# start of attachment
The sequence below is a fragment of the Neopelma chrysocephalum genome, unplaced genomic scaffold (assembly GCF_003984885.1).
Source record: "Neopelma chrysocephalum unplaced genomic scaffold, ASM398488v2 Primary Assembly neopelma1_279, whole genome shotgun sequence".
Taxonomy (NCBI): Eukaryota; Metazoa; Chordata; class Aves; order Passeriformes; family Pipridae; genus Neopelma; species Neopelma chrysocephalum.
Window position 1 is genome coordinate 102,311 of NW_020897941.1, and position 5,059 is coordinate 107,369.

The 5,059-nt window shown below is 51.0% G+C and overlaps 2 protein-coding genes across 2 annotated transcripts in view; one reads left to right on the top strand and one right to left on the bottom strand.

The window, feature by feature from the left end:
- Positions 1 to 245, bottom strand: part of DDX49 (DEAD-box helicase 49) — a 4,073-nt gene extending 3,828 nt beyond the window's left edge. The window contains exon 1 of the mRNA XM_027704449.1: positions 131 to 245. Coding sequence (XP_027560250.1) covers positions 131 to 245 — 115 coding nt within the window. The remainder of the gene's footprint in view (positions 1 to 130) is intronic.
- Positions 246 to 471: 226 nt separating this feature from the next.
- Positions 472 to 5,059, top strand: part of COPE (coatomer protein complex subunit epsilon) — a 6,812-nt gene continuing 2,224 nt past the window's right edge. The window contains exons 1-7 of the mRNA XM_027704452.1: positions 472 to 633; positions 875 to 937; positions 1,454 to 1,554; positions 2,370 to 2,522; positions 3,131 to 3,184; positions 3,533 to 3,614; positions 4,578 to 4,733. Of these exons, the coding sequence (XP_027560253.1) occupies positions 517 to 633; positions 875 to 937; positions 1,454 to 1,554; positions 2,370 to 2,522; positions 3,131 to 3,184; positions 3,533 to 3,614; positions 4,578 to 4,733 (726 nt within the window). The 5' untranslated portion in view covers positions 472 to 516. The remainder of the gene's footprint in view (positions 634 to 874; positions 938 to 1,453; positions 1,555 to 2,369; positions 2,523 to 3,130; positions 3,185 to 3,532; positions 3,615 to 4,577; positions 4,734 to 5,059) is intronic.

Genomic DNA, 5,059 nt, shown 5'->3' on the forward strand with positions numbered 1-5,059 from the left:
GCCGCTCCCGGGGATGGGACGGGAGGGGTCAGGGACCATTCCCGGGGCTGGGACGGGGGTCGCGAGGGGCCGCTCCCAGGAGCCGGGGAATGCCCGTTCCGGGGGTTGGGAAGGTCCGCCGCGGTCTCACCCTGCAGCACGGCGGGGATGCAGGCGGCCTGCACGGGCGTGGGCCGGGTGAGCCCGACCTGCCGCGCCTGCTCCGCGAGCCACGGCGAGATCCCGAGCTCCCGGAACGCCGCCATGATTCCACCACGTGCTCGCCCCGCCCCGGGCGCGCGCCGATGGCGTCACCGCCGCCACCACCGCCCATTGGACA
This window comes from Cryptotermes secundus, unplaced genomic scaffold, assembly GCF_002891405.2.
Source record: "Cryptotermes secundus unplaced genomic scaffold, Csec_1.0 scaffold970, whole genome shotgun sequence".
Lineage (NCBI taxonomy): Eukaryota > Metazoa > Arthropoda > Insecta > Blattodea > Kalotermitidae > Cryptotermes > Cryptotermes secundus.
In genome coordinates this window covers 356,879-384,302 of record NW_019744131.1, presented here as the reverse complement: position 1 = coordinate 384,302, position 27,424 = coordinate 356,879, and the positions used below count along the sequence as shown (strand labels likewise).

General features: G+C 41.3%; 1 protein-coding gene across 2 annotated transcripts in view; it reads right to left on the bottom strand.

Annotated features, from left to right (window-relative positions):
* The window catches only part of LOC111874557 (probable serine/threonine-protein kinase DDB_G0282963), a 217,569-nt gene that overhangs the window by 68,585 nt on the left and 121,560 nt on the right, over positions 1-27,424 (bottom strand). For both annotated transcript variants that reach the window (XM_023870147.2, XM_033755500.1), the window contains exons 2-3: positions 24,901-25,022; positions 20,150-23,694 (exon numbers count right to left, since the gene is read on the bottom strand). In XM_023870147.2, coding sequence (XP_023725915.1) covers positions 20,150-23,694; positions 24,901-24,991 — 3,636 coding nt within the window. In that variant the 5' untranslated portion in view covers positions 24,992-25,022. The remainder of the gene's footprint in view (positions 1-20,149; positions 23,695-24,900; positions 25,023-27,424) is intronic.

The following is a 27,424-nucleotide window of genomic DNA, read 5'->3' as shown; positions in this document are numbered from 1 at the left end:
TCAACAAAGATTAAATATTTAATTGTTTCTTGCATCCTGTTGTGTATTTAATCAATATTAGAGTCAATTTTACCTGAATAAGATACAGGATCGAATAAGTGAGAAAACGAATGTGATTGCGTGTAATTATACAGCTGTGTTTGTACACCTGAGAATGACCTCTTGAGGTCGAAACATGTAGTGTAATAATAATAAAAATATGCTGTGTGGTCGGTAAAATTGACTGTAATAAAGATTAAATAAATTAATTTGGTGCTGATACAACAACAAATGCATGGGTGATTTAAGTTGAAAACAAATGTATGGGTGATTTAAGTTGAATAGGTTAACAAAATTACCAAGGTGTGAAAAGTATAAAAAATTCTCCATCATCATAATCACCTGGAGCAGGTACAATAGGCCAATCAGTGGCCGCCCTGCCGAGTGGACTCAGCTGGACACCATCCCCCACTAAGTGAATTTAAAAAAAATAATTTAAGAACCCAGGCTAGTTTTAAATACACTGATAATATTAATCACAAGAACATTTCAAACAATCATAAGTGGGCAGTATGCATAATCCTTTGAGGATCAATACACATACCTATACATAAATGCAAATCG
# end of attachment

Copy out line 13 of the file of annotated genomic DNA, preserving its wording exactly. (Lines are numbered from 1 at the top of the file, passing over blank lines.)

Source record: "Cryptotermes secundus unplaced genomic scaffold, Csec_1.0 scaffold970, whole genome shotgun sequence".